Last month New York Times critic Dwight Garner ended his rave review of the new Library of America volume Albert Murray: Collected Essays and Memoirs by remarking that the book “sent me to Spotify with Murray’s patter in my head. (He cites album after delicious album.)”
In that spirit, we here offer our own Spotify playlist inspired by Murray’s writings on music, in particular by his classic book-length essay Stomping the Blues (1976). Arguably Murray’s most influential work, Stomping the Blues helped sow the seeds for Jazz at Lincoln Center (of which Murray was a co-founder) and inspired a subsequent generation of music writers, from Stanley Crouch to Ben Ratliff, the latter of whom just gave an interview in which he declared: “Stomping the Blues I loved, and I still love . . . for its central ideas about blues as an evolved, sophisticated, and specific language.”
But the book is also an ideal introduction to jazz and blues for listeners who are simply eager to learn more. As another reviewer of Albert Murray: Collected Essays and Memoirs recently wrote, “I’ve listened to early blues and jazz on and off my whole life, but Stomping the Blues taught me to actually hear it. For the first time, I have a clear notion what a ‘vamp’ is, or what ‘riffing’ means . . . . this book will send you back to Basie, Leadbelly, Bessie Smith, Jimmy Rushing, Ma Rainey, Pops and Duke with an educated ear.”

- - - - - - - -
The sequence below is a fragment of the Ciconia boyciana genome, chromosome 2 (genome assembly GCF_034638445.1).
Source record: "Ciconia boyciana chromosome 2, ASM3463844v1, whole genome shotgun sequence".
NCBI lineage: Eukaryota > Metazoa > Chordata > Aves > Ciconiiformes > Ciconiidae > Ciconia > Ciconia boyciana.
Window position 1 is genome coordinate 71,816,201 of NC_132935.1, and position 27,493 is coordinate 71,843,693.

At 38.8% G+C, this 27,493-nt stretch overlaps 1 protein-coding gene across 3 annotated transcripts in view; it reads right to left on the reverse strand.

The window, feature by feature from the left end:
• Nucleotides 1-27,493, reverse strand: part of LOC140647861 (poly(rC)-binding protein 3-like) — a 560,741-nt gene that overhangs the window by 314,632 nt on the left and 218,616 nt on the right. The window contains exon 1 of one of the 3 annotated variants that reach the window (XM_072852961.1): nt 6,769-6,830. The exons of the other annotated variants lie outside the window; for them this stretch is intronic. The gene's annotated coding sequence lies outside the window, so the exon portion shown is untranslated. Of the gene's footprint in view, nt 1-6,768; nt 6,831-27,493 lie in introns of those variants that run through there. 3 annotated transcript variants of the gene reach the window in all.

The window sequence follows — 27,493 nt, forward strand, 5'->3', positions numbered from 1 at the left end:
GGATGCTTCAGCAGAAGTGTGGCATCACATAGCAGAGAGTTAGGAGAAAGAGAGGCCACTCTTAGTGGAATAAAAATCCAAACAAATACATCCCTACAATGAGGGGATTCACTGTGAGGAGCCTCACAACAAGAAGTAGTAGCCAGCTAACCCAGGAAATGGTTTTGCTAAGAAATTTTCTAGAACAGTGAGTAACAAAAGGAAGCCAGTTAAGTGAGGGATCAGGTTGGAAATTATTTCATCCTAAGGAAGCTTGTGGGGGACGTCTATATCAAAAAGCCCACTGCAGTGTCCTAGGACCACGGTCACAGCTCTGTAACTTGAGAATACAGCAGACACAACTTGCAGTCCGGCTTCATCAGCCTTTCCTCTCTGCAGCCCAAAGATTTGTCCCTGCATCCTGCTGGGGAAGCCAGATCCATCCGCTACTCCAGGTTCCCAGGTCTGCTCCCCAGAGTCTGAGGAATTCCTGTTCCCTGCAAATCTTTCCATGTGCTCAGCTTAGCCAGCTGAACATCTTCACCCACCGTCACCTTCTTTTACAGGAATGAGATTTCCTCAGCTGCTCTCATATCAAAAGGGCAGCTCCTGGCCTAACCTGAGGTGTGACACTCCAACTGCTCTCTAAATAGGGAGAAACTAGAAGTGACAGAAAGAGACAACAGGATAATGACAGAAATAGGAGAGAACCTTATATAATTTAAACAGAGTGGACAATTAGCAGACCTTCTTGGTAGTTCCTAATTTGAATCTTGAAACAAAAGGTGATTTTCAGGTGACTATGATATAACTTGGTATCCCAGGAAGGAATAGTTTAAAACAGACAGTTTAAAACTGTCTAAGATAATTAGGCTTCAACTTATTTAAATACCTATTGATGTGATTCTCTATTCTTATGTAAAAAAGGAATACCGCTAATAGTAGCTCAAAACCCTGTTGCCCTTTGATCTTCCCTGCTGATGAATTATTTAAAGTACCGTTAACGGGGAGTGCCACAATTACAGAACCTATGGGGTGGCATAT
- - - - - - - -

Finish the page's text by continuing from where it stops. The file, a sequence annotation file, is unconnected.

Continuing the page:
No single playlist, of course, could do justice to the depth and breadth of Murray’s musical knowledge, or to the complexity of his ideas about tradition, improvisation, and the blues as an aesthetic stance. But we hope readers will enjoy the following compilation as an accompaniment to their reading of Murray—and as two hours of great music, plain and simple. As Murray writes in the Epilogue to Stomping the Blues:
The main thing that it is always about is the also and also of dragging, driving, jumping, kicking, swinging, or otherwise stomping away the blues as such and having a good time not only as a result but also in the meanwhile.